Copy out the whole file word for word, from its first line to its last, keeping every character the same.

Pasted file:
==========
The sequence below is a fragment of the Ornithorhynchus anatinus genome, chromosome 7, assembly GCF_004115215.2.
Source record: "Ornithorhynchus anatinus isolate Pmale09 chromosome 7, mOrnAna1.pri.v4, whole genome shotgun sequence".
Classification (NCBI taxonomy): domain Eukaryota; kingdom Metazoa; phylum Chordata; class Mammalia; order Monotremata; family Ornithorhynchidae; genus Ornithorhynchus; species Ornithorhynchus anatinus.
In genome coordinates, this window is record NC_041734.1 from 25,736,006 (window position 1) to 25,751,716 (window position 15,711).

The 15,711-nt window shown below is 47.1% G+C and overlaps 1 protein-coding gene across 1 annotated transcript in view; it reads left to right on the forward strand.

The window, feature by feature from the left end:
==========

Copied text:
The sequence below is a fragment of the Ornithorhynchus anatinus genome, chromosome 7, assembly GCF_004115215.2.
Source record: "Ornithorhynchus anatinus isolate Pmale09 chromosome 7, mOrnAna1.pri.v4, whole genome shotgun sequence".
Classification (NCBI taxonomy): domain Eukaryota; kingdom Metazoa; phylum Chordata; class Mammalia; order Monotremata; family Ornithorhynchidae; genus Ornithorhynchus; species Ornithorhynchus anatinus.
In genome coordinates, this window is record NC_041734.1 from 25,736,006 (window position 1) to 25,751,716 (window position 15,711).

The 15,711-nt window shown below is 47.1% G+C and overlaps 1 protein-coding gene across 1 annotated transcript in view; it reads left to right on the forward strand.

The window, feature by feature from the left end: